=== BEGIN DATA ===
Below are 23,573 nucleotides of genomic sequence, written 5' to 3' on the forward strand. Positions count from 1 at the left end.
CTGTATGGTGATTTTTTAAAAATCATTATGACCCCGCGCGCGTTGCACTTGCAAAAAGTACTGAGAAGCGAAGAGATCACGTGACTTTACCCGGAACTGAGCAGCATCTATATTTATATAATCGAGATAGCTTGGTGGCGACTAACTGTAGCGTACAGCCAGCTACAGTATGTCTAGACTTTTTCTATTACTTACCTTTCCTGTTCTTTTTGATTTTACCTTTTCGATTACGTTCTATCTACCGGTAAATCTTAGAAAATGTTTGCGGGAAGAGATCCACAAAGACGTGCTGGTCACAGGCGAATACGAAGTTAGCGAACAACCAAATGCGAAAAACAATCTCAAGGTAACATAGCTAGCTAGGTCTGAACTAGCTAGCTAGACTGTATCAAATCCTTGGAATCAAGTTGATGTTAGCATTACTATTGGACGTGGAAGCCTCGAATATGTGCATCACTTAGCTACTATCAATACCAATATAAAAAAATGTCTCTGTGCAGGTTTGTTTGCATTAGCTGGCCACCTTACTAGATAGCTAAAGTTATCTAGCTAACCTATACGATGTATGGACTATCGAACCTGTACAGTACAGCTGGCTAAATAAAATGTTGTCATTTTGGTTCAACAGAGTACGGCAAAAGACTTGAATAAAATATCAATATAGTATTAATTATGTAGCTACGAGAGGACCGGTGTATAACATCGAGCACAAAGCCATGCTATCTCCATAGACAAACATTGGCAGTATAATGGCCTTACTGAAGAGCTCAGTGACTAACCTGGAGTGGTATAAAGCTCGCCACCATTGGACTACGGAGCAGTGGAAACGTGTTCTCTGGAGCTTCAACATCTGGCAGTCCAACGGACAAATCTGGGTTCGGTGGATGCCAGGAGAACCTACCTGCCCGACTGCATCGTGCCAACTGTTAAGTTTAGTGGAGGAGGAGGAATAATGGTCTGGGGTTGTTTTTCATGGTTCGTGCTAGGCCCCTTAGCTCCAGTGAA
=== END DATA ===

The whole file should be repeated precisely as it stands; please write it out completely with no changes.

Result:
Below are 23,573 nucleotides of genomic sequence, written 5' to 3' on the forward strand. Positions count from 1 at the left end.
CTGTATGGTGATTTTTTAAAAATCATTATGACCCCGCGCGCGTTGCACTTGCAAAAAGTACTGAGAAGCGAAGAGATCACGTGACTTTACCCGGAACTGAGCAGCATCTATATTTATATAATCGAGATAGCTTGGTGGCGACTAACTGTAGCGTACAGCCAGCTACAGTATGTCTAGACTTTTTCTATTACTTACCTTTCCTGTTCTTTTTGATTTTACCTTTTCGATTACGTTCTATCTACCGGTAAATCTTAGAAAATGTTTGCGGGAAGAGATCCACAAAGACGTGCTGGTCACAGGCGAATACGAAGTTAGCGAACAACCAAATGCGAAAAACAATCTCAAGGTAACATAGCTAGCTAGGTCTGAACTAGCTAGCTAGACTGTATCAAATCCTTGGAATCAAGTTGATGTTAGCATTACTATTGGACGTGGAAGCCTCGAATATGTGCATCACTTAGCTACTATCAATACCAATATAAAAAAATGTCTCTGTGCAGGTTTGTTTGCATTAGCTGGCCACCTTACTAGATAGCTAAAGTTATCTAGCTAACCTATACGATGTATGGACTATCGAACCTGTACAGTACAGCTGGCTAAATAAAATGTTGTCATTTTGGTTCAACAGAGTACGGCAAAAGACTTGAATAAAATATCAATATAGTATTAATTATGTAGCTACGAGAGGACCGGTGTATAACATCGAGCACAAAGCCATGCTATCTCCATAGACAAACATTGGCAGTATAATGGCCTTACTGAAGAGCTCAGTGACTAACCTGGAGTGGTATAAAGCTCGCCACCATTGGACTACGGAGCAGTGGAAACGTGTTCTCTGGAGCTTCAACATCTGGCAGTCCAACGGACAAATCTGGGTTCGGTGGATGCCAGGAGAACCTACCTGCCCGACTGCATCGTGCCAACTGTTAAGTTTAGTGGAGGAGGAGGAATAATGGTCTGGGGTTGTTTTTCATGGTTCGTGCTAGGCCCCTTAGCTCCAGTGAA